Experience, Patience and Mistakes Lead to Wisdom, Hopefully…

Experience, Patience and Mistakes Lead to Wisdom, Hopefully…

I’ll be the first to say that I’ve made a lot of mistakes on this journey of investing in stocks. It’s true that knowledge is power, but in the investing world, costly mistakes will lead one to financial wisdom, if those mistakes are not repeating and one learns from them.

Avoiding the Gambler’s Mindset

One thing I’ve learned is to avoid the gambler’s mindset. And extreme example of this would be to throw all your hard-earned cash into one stock, hoping the stock will suddently surge to incredible new highs.

In the real world of the stock market, it’s next to impossible to predict winners, and even when the news points to a stock’s performance intending to go up based on actual earnings reports, mergers, etc., the exact opposite will happen.

And Day Trading takes years to master, with only a small percentage having the so-called knack to handle intraday trading.

Most of the stock market newbies are better served to read and read all you can about all aspects of the stock market.

Cultivating Mindfulness and Patience

I come from a background of years of meditation and yoga. I believe it has helped me cultivate a mindset that is conducive to trading and the stresses that can develop from doing this day in, day out.

Only way I can think of when starting to trade or invest in stocks is to develop patience, do things slowly at first. For one, there are such things as HFT (high frequency trading) and algorithmic trading machines. The small time investor can’t compete with machines, so the best approach is to be patient, something the high speed machines no nothing about. Well, they are usually programmed by humans, so that could be factored in too.

Sometimes the best action is no action. That’s why the buy-and-hold strategy works well for many people. You do your homework up front… you study the company, you study the stock’s performance, you look at the technical charts and whether a stock is truly profitable or not, you study the quarterly and annual reports if you have to, and you make your decision to buy-and-hold for the long run.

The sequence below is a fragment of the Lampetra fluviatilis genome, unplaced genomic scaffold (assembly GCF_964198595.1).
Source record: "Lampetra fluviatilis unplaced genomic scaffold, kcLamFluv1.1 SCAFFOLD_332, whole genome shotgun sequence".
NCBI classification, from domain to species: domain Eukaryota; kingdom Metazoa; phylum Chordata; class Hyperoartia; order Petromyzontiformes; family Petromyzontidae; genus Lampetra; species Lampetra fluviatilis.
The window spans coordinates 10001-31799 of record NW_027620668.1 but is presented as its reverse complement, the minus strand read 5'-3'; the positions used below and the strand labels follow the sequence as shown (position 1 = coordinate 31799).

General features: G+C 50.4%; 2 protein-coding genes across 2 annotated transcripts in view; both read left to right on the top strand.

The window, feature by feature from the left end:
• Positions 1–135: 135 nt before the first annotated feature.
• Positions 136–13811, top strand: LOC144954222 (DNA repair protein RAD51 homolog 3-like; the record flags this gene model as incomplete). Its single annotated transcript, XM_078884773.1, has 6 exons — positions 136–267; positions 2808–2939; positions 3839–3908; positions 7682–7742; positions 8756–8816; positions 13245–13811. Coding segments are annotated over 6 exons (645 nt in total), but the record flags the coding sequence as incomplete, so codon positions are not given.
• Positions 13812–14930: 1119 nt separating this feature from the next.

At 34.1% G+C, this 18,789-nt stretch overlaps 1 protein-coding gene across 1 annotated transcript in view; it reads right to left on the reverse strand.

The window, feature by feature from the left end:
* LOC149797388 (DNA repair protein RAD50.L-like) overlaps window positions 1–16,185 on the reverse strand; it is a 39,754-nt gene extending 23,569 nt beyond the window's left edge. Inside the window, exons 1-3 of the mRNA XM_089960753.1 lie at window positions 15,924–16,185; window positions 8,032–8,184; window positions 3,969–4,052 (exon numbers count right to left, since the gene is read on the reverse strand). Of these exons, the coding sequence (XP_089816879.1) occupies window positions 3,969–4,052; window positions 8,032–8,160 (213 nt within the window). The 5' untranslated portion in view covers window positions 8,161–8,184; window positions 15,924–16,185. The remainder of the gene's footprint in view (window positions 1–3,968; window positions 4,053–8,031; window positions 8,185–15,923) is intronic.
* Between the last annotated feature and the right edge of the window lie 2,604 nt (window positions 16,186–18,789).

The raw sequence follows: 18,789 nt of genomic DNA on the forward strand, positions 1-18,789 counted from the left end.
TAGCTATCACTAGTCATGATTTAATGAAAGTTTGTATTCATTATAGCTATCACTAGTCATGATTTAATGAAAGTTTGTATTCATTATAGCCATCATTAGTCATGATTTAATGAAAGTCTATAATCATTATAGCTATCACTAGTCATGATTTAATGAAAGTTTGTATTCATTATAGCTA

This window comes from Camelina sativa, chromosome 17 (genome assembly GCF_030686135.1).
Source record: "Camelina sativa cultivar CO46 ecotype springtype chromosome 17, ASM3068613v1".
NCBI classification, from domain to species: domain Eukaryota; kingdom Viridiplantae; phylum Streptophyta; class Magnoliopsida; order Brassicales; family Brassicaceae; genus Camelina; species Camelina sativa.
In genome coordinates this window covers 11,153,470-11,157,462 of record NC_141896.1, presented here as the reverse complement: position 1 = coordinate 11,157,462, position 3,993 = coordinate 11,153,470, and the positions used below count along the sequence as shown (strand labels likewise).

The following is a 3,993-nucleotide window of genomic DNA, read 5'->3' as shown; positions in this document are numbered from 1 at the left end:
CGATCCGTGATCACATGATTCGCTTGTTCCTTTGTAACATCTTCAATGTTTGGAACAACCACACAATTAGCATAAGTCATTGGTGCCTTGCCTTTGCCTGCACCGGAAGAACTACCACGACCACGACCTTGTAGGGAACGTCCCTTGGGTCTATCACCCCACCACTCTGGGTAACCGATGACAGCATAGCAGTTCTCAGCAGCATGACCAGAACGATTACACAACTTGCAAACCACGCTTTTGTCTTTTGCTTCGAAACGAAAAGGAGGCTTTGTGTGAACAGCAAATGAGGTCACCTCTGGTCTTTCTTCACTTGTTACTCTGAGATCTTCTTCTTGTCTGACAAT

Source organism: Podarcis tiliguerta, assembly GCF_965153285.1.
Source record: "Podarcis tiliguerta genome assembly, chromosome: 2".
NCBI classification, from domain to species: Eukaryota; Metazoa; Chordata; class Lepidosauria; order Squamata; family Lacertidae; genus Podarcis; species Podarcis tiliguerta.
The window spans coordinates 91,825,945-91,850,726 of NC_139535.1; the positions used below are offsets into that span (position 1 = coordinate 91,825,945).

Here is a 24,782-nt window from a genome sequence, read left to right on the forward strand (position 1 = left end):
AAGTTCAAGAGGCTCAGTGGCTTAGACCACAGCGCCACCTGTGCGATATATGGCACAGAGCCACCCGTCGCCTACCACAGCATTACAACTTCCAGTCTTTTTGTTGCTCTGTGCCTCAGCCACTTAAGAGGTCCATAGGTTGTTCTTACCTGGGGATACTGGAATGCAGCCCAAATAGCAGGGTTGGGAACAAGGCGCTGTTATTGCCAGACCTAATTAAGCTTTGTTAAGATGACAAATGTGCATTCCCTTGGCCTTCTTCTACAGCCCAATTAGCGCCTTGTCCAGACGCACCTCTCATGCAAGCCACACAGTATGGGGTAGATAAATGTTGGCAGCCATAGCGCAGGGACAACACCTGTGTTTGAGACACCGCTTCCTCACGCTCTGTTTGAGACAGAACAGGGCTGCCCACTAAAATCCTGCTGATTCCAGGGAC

Developing Basic Strategies

Some of the very basics of portfolio management include diversification and asset allocation.

Diversification is simple. Don’t put all your eggs in one basket!

And at the very basic level, you want to buy stocks from different sectors: banking & finance, big tech, e-commerce, medical, etc.

You want to also study the sector itself. Like oil companies… they’ve been struggling recently. And the high flying stocks in 2020 are the so-called pandemic and stay-at-home stocks. You also want to include stocks with small, medium and large market caps. You want to mix in blue chips stocks along with growth and momentum stocks. You also want to throw in stocks that provide a decent quarterly dividend.

The idea is to mix up your portfolio so that when one sector goes down, another sector can pick up the slack. There’ll be times when momentum and growth stocks struggle and times when the blue chips will falter.

Diversification is the key to success in any stock portfolio.

Don’t Get Greedy

Greed… is one of the Seven Deadly Sins.

Don’t get greedy.

The epitome of greed when it comes to stocks is this: “I want to put all my hard-earned cash because I heard it’s going to go up big time”.

*Buzzer Sound*

9 times out of 10, it’s a pump and dump and you lose money. Once again, that’s the Gambler’s Mindset.

Start slow. Don’t put all your money into one stock. You would logically save a big percentage of cash for emergencies anyway, or in case there is another opportunity to buy another stock. Always have at least 30% cash on hand at all times to buy stocks.

More thoughts on this later…

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randomguru

Portfolio Manager & Musician

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